The ATP pros may face a difficult choice come September if they had hoped to kick back at Laver Cup because, as things stand, they will automatically be entered in the French Open. That isn't just an administrative procedure; the contracts between the ATP, WTA and the Grand Slams call for mandatory participation in majors for all who qualify by ranking.
Sources at the International Tennis Federation, which is closely affiliated with the Grand Slams, told ESPN.com that if players avoid Grand Slams to take part in other events happening concurrently, the ATP or WTA could be charged with breach of contract and sued for materially damaging the majors. This could unleash a chain of events that could transform tennis as we have come to know it in this golden era of the Big Three.
Of course, nobody at this point knows how a continuing pandemic will affect the tours. On Wednesday, the ATP and WTA jointly announced that their tours would extend their current hiatus until June 7, which -- not coincidentally -- is the day after the French Open was to have ended. The proposed resume date would kick start the grass-court events that lead up to Wimbledon.
It's impossible to predict what Wimbledon will do in the coming days and weeks, but insiders familiar with the way Wimbledon goes about its business suggest that the most closely watched tennis tournament of the year would eschew a postponement and simply cancel the tournament. "It would be just like a war year," said a source who asked not to be named.
The last time a major was canceled was during World War II, as 17 Grand Slam events were called off, starting with the French Open in 1940. The only major tournament that was played during that period was the US Open (U.S. National Championships), which has been played continuously since 1881.
The decision facing Wimbledon will be shaped partly by a loaded calendar that includes, following the current July 12 conclusion of the event, the summer Olympic Games in Tokyo (July 24-Aug. 9) and the hard-court US Open (Aug. 31-Sept. 13). The conditions in London are not considered favorable for an autumn Wimbledon.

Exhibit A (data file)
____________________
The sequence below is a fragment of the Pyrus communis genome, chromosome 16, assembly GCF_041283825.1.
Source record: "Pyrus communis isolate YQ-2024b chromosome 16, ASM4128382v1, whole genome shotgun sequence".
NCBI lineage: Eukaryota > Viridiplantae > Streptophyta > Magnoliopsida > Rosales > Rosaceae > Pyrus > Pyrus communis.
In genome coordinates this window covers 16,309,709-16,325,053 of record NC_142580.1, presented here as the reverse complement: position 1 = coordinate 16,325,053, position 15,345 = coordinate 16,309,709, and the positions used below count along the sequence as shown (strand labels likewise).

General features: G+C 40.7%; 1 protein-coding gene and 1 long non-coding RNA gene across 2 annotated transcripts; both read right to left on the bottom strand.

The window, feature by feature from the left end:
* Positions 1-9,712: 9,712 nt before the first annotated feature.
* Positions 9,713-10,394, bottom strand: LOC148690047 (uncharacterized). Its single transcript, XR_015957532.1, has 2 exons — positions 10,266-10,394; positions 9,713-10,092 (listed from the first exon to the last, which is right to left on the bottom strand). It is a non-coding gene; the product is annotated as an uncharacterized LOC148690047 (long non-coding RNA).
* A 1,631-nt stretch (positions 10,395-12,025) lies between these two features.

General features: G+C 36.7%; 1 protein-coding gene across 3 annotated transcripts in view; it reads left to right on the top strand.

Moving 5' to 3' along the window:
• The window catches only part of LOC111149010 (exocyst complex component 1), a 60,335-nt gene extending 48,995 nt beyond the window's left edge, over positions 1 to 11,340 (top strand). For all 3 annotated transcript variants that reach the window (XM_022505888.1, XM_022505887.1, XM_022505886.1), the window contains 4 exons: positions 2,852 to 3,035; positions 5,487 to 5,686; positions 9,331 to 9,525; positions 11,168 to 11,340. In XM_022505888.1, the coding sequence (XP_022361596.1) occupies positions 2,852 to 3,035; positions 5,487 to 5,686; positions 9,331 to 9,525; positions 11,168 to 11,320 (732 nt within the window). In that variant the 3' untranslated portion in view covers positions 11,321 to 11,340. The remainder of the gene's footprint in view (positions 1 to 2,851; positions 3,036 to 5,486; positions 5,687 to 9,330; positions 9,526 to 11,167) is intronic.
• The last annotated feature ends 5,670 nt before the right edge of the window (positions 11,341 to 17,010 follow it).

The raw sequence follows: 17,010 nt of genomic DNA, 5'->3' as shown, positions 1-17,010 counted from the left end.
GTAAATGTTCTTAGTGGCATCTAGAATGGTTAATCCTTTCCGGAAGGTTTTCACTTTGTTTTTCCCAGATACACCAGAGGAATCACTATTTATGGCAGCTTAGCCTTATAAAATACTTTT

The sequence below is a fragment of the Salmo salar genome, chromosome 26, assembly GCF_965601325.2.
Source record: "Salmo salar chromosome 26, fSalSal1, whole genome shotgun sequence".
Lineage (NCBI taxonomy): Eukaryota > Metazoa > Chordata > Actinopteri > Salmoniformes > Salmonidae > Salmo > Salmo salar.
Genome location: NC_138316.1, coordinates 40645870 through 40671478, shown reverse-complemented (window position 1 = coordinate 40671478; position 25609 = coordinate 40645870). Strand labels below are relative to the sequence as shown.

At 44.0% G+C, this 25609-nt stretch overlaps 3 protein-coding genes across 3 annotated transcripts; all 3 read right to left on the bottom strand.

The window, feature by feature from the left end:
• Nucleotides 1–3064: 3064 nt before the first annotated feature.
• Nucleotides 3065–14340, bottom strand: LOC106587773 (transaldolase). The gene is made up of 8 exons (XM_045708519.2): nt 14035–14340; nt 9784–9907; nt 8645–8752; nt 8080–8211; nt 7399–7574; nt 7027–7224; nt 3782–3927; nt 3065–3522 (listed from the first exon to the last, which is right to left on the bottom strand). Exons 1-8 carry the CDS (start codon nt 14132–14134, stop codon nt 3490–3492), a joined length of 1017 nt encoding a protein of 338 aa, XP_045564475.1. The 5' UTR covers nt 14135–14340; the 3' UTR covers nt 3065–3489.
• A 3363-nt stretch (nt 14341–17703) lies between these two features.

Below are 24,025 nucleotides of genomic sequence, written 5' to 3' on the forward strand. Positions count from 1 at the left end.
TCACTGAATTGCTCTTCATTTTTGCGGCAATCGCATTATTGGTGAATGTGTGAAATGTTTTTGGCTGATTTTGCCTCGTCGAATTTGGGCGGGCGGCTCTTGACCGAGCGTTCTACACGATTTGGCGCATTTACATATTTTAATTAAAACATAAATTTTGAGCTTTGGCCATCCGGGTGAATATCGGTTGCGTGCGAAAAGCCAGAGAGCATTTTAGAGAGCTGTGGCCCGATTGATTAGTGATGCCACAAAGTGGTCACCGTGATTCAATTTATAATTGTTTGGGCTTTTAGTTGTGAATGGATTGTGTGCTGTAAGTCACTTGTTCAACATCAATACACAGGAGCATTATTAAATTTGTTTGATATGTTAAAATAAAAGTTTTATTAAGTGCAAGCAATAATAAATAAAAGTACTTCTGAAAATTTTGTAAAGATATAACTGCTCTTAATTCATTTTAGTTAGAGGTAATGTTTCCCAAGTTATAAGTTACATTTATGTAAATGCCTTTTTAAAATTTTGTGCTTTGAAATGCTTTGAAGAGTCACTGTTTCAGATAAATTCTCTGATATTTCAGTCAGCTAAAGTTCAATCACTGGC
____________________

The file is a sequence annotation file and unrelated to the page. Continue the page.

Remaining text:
"The way it looks right now, we'd be lucky to have any tennis this season at all," Groeneveld told ESPN.com by telephone from his home in the Netherlands, where he has been in self-quarantine with his family. "If they do reshuffle the calendar, it will be tough on the players. They will want to play, but they need to be very flexible. If that means the US Open and French Open back-to-back, that's what the players need to do."
Groeneveld predicts that if anything is salvaged of the season, tour officials probably will scramble to fill every available slot on the calendar as soon as the light goes green again. That will present numerous challenges and may lead to tweaks in the current system.
"It may convince officials to go with best-of-three matches in the early rounds at majors," Groeneveld said. "They will also have to figure out how the rankings (currently frozen) will work and do something about qualifying if the schedule is so tight."
The new time frame of the French Open is a precise two weeks with no provision for the tradition qualifying, long an important staple of tournament play at every level. The rules call for each Grand Slam event to save room for 16 qualifiers who earn the berths by finishing as the top contenders in a qualifying tournament immediately preceding the main event.
The potential disruption posed by the shift of French Open dates has put Nadal in a quandary. The "King of Clay" is a French Open icon -- so much so that FFT president Bernard Giudicelli told the New York Times that tournament director Guy Forget informed Nadal of the planned change even before the official announcement was made. Nadal is the defending champion as well as a member of the ATP Player Council. He is also defending champion at the US Open, and a fan of and a prominent fixture in the Laver Cup.
Nadal had been on track to equal Federer's all-time men's Grand Slam singles title (20) at Roland Garros, the most fitting place for the No. 2-ranked player to draw equal with his great friend and rival. Now it's uncertain when or where Nadal will play next.